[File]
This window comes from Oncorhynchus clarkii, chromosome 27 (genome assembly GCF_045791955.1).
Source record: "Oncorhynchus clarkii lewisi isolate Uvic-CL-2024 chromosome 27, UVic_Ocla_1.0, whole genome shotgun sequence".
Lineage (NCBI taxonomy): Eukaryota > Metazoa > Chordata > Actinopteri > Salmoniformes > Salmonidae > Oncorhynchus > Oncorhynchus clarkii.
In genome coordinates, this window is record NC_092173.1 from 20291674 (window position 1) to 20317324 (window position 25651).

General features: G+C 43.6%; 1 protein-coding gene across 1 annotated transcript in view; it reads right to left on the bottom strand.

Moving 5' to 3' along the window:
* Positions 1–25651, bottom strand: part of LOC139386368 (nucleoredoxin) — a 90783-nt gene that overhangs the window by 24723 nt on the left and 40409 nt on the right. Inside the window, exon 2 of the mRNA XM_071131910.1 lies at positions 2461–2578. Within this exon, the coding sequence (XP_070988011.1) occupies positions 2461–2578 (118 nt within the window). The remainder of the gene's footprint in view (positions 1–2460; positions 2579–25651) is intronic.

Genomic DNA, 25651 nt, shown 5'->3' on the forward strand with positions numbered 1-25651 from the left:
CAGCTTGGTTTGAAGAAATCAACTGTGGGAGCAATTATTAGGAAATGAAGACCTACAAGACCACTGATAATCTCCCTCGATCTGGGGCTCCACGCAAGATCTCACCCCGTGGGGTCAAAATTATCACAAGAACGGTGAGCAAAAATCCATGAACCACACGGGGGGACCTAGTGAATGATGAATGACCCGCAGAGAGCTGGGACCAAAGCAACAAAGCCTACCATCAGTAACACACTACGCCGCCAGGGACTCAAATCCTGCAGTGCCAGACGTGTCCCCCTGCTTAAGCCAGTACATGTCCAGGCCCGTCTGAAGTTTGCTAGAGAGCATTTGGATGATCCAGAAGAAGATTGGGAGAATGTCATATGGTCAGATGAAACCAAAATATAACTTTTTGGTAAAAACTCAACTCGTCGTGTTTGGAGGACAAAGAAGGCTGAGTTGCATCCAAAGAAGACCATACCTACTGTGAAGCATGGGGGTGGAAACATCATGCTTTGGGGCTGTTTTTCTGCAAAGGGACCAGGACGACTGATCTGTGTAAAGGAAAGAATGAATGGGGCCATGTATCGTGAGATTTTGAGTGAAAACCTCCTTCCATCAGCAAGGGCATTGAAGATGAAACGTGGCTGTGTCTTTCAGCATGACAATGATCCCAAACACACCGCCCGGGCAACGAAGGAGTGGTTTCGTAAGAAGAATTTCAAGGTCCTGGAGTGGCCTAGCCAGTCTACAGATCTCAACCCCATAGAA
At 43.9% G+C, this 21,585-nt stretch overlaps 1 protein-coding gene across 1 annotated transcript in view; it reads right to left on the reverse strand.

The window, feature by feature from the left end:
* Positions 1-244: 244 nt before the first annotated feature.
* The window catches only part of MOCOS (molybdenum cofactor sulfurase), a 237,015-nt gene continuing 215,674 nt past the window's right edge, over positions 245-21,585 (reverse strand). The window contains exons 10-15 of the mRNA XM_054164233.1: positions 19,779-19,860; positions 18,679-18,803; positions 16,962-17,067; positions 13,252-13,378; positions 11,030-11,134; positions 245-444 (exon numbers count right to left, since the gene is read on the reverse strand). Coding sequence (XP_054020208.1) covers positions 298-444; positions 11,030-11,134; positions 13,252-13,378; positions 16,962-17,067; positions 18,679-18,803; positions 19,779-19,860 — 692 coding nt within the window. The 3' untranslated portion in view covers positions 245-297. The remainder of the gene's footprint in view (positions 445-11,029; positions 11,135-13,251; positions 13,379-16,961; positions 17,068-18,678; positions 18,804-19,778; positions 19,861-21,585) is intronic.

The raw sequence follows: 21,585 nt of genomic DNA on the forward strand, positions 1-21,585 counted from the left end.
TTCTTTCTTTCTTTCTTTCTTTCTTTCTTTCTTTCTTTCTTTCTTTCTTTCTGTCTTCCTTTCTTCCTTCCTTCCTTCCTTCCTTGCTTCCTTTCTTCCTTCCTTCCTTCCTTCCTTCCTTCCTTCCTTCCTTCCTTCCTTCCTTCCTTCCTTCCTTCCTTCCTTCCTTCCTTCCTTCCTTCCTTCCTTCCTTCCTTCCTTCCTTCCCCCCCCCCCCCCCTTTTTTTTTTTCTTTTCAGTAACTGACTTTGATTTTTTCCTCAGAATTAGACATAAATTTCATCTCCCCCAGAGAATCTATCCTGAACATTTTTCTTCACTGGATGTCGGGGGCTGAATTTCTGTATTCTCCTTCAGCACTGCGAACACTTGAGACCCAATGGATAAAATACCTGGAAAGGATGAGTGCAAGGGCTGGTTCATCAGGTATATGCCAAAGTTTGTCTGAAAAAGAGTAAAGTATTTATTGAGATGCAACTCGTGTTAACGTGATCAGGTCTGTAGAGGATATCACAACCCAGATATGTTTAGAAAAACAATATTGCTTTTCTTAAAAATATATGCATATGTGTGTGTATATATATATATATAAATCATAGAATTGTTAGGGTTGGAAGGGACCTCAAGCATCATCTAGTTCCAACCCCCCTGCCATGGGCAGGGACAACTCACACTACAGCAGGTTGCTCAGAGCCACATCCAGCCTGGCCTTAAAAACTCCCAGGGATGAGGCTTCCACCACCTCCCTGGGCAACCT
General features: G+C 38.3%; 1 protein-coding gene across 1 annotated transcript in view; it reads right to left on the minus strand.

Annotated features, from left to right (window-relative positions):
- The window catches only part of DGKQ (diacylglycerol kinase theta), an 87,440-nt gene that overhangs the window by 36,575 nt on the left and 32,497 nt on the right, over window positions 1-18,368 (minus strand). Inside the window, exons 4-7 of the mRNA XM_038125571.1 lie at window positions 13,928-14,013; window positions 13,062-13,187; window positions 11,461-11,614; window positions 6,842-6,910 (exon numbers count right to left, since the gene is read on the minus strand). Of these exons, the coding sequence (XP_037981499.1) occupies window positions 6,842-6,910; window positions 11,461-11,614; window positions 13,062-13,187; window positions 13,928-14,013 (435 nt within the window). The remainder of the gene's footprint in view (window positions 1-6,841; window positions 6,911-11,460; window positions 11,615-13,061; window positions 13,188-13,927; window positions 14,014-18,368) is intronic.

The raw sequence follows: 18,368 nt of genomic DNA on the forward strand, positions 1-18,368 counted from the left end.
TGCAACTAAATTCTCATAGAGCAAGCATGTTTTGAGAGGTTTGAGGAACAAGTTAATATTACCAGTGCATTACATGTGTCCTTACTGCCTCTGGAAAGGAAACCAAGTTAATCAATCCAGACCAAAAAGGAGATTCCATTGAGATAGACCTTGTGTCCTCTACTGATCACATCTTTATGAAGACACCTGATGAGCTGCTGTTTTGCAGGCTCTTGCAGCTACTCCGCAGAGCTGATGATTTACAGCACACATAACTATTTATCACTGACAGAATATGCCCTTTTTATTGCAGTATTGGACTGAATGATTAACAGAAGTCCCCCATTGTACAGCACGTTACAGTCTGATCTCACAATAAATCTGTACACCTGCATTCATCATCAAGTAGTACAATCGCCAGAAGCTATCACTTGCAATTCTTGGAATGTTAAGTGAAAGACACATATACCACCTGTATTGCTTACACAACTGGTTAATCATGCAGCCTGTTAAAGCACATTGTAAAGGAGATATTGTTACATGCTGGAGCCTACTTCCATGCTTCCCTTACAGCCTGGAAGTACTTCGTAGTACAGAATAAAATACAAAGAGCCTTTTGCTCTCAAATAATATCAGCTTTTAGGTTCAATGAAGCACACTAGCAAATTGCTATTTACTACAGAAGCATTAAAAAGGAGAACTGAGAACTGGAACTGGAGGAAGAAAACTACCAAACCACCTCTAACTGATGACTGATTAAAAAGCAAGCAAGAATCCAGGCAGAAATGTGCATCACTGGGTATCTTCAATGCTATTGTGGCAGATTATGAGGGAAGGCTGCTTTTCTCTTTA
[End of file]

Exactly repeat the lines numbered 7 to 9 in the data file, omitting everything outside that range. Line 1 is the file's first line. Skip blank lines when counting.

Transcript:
* Positions 1–25651, bottom strand: part of LOC139386368 (nucleoredoxin) — a 90783-nt gene that overhangs the window by 24723 nt on the left and 40409 nt on the right. Inside the window, exon 2 of the mRNA XM_071131910.1 lies at positions 2461–2578. Within this exon, the coding sequence (XP_070988011.1) occupies positions 2461–2578 (118 nt within the window). The remainder of the gene's footprint in view (positions 1–2460; positions 2579–25651) is intronic.

Genomic DNA, 25651 nt, shown 5'->3' on the forward strand with positions numbered 1-25651 from the left:
CAGCTTGGTTTGAAGAAATCAACTGTGGGAGCAATTATTAGGAAATGAAGACCTACAAGACCACTGATAATCTCCCTCGATCTGGGGCTCCACGCAAGATCTCACCCCGTGGGGTCAAAATTATCACAAGAACGGTGAGCAAAAATCCATGAACCACACGGGGGGACCTAGTGAATGATGAATGACCCGCAGAGAGCTGGGACCAAAGCAACAAAGCCTACCATCAGTAACACACTACGCCGCCAGGGACTCAAATCCTGCAGTGCCAGACGTGTCCCCCTGCTTAAGCCAGTACATGTCCAGGCCCGTCTGAAGTTTGCTAGAGAGCATTTGGATGATCCAGAAGAAGATTGGGAGAATGTCATATGGTCAGATGAAACCAAAATATAACTTTTTGGTAAAAACTCAACTCGTCGTGTTTGGAGGACAAAGAAGGCTGAGTTGCATCCAAAGAAGACCATACCTACTGTGAAGCATGGGGGTGGAAACATCATGCTTTGGGGCTGTTTTTCTGCAAAGGGACCAGGACGACTGATCTGTGTAAAGGAAAGAATGAATGGGGCCATGTATCGTGAGATTTTGAGTGAAAACCTCCTTCCATCAGCAAGGGCATTGAAGATGAAACGTGGCTGTGTCTTTCAGCATGACAATGATCCCAAACACACCGCCCGGGCAACGAAGGAGTGGTTTCGTAAGAAGAATTTCAAGGTCCTGGAGTGGCCTAGCCAGTCTACAGATCTCAACCCCATAGAA